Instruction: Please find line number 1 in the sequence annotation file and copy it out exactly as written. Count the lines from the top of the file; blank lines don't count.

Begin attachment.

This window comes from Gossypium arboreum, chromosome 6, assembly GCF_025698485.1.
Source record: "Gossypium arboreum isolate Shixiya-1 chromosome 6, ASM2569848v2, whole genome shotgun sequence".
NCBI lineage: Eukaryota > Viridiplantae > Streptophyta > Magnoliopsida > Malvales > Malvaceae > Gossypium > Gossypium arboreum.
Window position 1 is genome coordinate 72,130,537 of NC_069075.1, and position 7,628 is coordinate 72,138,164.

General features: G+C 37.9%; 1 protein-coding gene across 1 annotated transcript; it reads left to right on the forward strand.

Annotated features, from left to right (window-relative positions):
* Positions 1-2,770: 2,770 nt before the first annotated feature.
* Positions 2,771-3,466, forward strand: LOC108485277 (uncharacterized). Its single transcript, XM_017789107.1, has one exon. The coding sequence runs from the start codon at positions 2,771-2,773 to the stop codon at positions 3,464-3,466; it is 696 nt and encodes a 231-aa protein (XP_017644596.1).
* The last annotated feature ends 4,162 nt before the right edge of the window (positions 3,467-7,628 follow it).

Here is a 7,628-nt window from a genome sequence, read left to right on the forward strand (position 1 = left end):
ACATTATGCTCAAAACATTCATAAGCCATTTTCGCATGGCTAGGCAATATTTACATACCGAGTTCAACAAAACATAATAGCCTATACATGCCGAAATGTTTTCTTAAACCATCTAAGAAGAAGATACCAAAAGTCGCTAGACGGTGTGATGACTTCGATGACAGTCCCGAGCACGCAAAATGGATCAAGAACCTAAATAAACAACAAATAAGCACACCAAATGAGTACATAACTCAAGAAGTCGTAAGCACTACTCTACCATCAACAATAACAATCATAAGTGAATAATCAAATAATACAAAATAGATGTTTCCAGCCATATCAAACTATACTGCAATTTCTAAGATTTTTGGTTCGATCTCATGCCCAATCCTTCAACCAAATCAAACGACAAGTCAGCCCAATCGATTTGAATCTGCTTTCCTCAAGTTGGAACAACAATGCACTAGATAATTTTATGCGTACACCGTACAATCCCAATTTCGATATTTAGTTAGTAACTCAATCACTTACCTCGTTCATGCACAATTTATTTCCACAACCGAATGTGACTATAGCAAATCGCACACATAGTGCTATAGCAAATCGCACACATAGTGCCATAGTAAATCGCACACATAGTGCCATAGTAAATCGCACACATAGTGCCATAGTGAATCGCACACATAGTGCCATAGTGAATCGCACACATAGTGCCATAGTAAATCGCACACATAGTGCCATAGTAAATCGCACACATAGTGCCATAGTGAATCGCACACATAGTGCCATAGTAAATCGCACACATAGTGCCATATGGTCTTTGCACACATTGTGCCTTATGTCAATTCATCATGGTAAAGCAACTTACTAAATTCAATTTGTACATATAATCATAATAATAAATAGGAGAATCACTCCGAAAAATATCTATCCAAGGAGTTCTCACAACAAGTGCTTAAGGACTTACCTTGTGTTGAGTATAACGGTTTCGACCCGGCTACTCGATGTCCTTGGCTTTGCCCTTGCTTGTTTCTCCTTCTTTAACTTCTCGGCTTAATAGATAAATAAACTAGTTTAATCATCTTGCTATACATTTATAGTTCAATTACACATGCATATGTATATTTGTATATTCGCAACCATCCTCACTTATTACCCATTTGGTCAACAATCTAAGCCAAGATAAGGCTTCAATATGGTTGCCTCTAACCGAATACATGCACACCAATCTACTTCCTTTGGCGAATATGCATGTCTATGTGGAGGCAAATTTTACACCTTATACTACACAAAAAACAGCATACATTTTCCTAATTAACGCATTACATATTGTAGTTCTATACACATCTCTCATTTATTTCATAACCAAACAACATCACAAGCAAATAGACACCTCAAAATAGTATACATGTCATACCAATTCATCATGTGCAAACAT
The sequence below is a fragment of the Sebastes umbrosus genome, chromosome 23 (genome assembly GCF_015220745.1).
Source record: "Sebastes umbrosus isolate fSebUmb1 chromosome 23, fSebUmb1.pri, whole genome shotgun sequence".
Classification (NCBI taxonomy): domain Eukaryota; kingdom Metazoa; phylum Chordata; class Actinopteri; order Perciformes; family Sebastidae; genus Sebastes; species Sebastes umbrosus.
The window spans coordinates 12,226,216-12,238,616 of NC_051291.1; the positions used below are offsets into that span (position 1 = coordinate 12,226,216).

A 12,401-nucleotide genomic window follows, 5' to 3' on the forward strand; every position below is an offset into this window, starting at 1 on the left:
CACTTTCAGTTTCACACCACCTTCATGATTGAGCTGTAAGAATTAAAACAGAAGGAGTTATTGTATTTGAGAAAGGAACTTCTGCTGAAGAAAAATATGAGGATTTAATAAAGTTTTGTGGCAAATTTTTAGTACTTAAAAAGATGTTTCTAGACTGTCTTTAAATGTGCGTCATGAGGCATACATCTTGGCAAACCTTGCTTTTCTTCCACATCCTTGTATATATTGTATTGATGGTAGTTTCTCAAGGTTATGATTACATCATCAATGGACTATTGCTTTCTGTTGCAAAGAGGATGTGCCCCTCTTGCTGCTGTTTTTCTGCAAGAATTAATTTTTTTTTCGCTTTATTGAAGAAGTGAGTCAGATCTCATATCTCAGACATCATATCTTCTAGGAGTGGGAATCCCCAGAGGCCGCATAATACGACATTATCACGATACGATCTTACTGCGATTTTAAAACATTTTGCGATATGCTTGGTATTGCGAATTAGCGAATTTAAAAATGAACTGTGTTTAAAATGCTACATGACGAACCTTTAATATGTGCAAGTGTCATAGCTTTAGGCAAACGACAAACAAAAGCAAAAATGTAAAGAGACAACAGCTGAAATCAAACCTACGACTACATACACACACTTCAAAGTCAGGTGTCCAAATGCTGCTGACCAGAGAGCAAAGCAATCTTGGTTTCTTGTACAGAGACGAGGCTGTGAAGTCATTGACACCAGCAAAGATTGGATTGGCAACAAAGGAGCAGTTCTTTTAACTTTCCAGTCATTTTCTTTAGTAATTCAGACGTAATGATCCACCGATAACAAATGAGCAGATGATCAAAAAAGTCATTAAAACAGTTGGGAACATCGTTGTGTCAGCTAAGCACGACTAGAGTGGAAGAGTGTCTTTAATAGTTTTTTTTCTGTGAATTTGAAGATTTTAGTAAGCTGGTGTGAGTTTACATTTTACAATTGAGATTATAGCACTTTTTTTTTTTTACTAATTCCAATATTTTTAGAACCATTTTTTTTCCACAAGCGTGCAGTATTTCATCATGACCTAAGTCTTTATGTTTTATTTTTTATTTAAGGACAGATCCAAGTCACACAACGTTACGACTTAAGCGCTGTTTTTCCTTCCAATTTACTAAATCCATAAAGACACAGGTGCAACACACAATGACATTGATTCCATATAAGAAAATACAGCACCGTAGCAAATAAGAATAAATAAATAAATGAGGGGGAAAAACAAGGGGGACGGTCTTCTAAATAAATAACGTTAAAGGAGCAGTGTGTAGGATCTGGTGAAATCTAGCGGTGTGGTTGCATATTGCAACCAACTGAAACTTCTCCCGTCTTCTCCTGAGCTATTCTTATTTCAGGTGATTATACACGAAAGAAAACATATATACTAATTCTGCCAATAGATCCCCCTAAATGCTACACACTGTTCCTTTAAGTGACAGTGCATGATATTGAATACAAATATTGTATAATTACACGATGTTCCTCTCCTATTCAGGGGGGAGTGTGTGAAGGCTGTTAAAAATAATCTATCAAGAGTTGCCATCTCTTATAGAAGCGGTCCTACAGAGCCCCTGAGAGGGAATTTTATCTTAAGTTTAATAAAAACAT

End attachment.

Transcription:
This window comes from Gossypium arboreum, chromosome 6, assembly GCF_025698485.1.